I am an Orthodox Christian!

After nearly a year and a half of attending Orthodox churches, I have now been admitted into the One Holy Catholic and Apostolic Church by Chrismation as of last Sunday.  It was also a delight to have my fiancee and my twin daughters, who turned five on Sunday, baptized straight after my chrismation.  You can watch my chrismation service below:

Some of it may be hard to hear, so here is the text of the service.

Filipp,_mitropolitt_of_MoscowAs you will hear on the video, my Church Name is Philip.  Philip was the name on my original birth certificate, before I was adopted by my parents, so in my adoption by the Church I thought it appropriate to take the name back.  My Name Saint is Saint Philip of Moscow, a brave Metropolitan of the Church who stood up to Ivan the Terrible by denying him communion, and paid for it with his life.  I liked the idea of a Saint who stood up to politicians!

It is an indescribable joy to finally be united with Christ’s Church.  In the words of the Divine Liturgy:

We have seen the true light,

We have received the heavenly Spirit;

We have found the true faith,

Worshipping the undivided Trinity:

For He has saved us!

4 thoughts on “I am an Orthodox Christian!

  1. […] care now far more about the gospel being preached. When I see blogs about baptism I’m glad. I find that I’m defending the Catholic church frequently: the […]

  2. Blair/Philip I had a question for you. After briefly attending membership classes for an orthodox church, I balked at the statement in liturgy that states, “Mary, save us.” My belief is that only Jesus saves… and so I could not reconcile the two viewpoints into something that worked for me. What are your thoughts?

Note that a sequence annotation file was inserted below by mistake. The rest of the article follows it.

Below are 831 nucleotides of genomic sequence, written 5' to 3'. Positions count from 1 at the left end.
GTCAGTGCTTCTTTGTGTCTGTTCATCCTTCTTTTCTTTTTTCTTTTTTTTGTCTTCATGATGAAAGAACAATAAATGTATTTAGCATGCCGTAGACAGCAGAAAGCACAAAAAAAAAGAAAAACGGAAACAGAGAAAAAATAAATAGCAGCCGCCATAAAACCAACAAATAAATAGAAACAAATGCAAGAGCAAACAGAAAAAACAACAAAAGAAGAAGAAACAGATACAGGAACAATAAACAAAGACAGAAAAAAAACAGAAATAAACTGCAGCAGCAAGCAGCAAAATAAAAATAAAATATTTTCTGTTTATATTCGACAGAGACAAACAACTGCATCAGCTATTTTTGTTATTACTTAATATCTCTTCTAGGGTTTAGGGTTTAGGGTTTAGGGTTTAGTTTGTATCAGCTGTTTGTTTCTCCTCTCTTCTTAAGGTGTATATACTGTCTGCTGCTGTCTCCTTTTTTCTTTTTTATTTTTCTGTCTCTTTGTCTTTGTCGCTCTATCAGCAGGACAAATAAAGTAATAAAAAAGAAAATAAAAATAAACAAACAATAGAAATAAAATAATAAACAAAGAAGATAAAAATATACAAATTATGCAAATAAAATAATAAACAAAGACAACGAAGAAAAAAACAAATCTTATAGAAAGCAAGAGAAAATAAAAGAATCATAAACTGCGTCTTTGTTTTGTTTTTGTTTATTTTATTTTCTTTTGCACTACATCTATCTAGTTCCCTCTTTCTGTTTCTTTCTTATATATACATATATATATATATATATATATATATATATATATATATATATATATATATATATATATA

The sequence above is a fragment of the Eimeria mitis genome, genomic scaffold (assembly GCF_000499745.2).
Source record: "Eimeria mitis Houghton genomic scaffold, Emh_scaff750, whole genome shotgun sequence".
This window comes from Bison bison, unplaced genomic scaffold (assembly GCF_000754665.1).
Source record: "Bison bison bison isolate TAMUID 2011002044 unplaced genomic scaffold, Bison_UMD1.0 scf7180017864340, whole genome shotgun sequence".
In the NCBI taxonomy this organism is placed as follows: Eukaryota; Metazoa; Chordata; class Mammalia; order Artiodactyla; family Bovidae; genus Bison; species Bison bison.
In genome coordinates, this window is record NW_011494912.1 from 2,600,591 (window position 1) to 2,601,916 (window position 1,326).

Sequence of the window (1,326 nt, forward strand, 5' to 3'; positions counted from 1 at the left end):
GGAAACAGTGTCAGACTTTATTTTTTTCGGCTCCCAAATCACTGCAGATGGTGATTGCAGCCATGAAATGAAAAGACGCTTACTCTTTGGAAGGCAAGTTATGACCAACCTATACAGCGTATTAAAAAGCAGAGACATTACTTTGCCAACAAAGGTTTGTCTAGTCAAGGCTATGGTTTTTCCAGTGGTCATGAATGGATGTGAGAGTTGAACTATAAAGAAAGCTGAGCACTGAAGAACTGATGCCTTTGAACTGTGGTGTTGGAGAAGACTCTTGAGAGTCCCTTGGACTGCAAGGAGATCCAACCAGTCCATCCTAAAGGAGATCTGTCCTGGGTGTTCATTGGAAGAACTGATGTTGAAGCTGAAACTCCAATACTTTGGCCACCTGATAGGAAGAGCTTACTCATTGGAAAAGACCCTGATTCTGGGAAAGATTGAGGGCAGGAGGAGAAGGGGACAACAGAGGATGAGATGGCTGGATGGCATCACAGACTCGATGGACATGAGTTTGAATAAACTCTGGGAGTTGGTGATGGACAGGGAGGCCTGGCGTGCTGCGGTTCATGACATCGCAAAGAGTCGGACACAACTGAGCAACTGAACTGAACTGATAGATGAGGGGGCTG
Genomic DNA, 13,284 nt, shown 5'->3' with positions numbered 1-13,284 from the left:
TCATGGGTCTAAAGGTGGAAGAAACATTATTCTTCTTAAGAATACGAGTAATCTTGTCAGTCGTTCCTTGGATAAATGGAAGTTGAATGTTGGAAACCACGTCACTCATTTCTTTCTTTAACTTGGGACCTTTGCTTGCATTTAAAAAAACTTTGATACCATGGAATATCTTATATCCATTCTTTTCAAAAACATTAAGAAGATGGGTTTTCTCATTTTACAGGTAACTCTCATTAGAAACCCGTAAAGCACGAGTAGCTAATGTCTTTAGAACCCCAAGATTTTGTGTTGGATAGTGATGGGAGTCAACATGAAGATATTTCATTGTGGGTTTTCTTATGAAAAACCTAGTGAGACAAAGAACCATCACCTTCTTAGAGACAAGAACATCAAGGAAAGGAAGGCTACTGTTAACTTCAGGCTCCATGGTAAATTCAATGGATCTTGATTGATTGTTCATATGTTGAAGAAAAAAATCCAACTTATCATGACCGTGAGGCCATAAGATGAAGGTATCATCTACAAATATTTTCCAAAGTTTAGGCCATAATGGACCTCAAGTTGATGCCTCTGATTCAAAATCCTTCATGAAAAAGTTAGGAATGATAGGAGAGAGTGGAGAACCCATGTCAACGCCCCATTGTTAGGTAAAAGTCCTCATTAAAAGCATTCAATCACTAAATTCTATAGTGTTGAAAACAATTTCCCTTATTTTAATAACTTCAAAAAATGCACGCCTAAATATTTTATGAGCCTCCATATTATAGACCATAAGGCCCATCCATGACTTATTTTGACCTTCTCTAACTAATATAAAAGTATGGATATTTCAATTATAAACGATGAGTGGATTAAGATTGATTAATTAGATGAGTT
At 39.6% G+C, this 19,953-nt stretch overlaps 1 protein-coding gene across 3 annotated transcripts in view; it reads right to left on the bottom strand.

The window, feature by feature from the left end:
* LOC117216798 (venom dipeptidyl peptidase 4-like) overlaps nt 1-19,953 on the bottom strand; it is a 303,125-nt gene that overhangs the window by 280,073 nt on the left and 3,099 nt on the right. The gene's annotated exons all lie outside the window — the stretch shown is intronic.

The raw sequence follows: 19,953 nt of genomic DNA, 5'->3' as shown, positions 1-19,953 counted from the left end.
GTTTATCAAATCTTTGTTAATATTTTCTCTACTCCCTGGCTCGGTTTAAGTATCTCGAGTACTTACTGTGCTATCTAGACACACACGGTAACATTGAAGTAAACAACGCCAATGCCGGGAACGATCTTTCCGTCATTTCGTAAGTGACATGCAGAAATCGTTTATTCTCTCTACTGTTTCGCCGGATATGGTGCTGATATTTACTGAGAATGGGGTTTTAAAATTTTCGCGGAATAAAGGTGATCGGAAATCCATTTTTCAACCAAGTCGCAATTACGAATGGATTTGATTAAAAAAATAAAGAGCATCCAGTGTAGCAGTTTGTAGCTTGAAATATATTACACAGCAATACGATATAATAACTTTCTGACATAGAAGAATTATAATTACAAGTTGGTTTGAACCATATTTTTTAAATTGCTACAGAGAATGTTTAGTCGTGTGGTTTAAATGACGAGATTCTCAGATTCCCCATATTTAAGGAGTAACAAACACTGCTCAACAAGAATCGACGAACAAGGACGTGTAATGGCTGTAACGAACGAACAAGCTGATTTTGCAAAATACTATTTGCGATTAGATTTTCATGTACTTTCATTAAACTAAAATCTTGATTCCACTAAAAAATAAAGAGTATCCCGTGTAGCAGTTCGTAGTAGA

• The words “Most Holy Theotokos, save us”, sound blasphemous to Evangelical ears, simply because the way most Evangelicals are taught salvation works is both incomplete and somewhat distorted.

      To understand why this phrase is used, one firstly has to get away from this idea that salvation is God changing His mind about us – that we are in a legal category called “sinner”, which necessitates judicial punishment, but if Jesus instead takes that punishment on himself, then God will recategorise us as “saved” and let us off the hook. Because under this model, saying “Most Holy Theotokos, save us” makes no sense. Mary would have to be part of the punishment somehow, or have special powers to alter our legal status. We know that this is an obviously false notion, so to say that Mary saves us under this model is indeed blasphemous.

      Fortunately, while Christ is indeed an atoning sacrifice for our sins, this is not what Christian salvation means. For an Orthodox Christian, salvation is a process, a gradual restoration of our full communion with the Divine Energies of God. And not just us as individuals, but all of creation. It is not merely an entry ticket to heaven upon death, but a transformation and transfiguration of both body and soul to conform us to the likeness of Christ. Furthermore, it is this transformation itself that ensures our passing from death to life.

      On this basis, the meaning of the word “save” becomes much broader in a Christian context, and if you examine the Bible, you will see it is used in a variety of ways. Women are, for example, according to the Apostle Paul, “saved” through childbirth! More pertinently, we are saved through faith, through repentance, through baptism, through the sanctifying power of the Holy Spirit, through the Body and Blood of Christ, through obedience, through our deeds, and finally, through the words “Well done, good and faithful servant”. All of these “saves” are summed up in the word “theosis” – a movement towards unity with the Energies of God.